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Starry wants you to stick this ugly antenna out your window

Starry wants you to stick this ugly antenna out your window

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Let me catch you up on Starry in case you've been doing literally anything other than staring in bewilderment since its announcement a couple hours ago. Starry is a new company that plans to wirelessly deliver super-fast internet to homes. It made a splashy announcement this morning that focused solely on the sleek new router you'll use to connect to Starry's Wi-Fi. But Starry forgot to mention one important thing during its event: the ugly antenna that you need to stick out a window in order to get an internet connection in the first place.

I know what you're thinking: is that antenna sticking out of a window that's still open? Based on this picture alone I would definitely say yes, but Starry tells me this is not the case and that the window is, in fact, closed. That's good news, as Starry is launching in Boston, where subscribers might mind leaving a window open year round.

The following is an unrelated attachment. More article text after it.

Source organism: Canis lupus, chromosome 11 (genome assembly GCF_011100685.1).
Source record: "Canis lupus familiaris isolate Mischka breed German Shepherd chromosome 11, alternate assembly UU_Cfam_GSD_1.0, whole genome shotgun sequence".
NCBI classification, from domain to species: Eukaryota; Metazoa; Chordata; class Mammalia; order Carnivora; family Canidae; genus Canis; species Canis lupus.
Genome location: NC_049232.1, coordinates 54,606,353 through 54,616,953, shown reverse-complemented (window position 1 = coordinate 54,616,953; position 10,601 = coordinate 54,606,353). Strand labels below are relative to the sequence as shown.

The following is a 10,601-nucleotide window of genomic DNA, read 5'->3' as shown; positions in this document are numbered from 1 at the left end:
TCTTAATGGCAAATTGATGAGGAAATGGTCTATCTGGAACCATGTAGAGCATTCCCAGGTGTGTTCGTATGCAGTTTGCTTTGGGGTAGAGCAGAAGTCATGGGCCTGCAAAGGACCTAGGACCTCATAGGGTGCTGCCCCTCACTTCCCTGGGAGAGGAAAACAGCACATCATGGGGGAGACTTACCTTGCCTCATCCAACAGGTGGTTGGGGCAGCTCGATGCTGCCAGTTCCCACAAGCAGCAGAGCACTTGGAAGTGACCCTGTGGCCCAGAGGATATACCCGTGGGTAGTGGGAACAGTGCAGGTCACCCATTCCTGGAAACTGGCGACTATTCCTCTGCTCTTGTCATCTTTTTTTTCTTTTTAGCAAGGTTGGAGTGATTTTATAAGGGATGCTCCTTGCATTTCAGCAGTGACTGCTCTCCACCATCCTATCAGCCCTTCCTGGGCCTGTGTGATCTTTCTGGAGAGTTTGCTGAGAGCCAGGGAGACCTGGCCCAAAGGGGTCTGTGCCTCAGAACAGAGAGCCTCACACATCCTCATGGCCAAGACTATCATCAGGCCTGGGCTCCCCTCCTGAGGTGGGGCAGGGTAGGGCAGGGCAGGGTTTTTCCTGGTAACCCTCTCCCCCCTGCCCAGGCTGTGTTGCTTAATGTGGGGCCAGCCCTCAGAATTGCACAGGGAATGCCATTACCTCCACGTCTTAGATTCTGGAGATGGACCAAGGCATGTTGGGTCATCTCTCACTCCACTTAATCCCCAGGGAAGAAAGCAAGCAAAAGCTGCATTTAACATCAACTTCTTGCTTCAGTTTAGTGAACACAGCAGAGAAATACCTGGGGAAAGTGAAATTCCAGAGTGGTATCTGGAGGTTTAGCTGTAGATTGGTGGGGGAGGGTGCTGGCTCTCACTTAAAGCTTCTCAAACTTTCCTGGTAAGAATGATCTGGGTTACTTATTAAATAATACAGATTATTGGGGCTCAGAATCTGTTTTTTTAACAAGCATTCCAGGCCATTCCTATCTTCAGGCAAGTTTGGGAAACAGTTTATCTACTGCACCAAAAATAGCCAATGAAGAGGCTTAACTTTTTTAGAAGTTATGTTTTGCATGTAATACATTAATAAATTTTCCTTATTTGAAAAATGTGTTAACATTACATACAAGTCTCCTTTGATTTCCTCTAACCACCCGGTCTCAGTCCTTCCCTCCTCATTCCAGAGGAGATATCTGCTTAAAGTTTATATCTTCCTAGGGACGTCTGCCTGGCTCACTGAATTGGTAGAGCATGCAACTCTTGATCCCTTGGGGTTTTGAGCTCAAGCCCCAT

So why on Earth is Starry using this bizarre setup? Starry doesn't want to deal with costly things like buying up wireless spectrum, so it's using airwaves that are freely available. It's also using airwaves that are fast. But doing so means choosing airwaves that don't travel very far and are stopped by, yes, even a window. Starry needs an antenna to bring its wireless internet connection from outside to inside of a home, and this is the solution it settled on.

There's still a lot of other things we don't know about Starry — the cost of its internet service, whether this is actually scalable, whether it can truly delivery its promised gigabit internet speeds, whether it even works at all — but a lot of eyes are going to be on its service. Starry comes from the person behind Aereo, the innovative but super-dead TV streaming service, and this is his next attempt at disrupting a market by taking a novel approach to existing technology. Starry wants to be a better option than your existing wired internet provider, but it has a ways to go before convincing anyone that it can do that. It's planning to launch this March.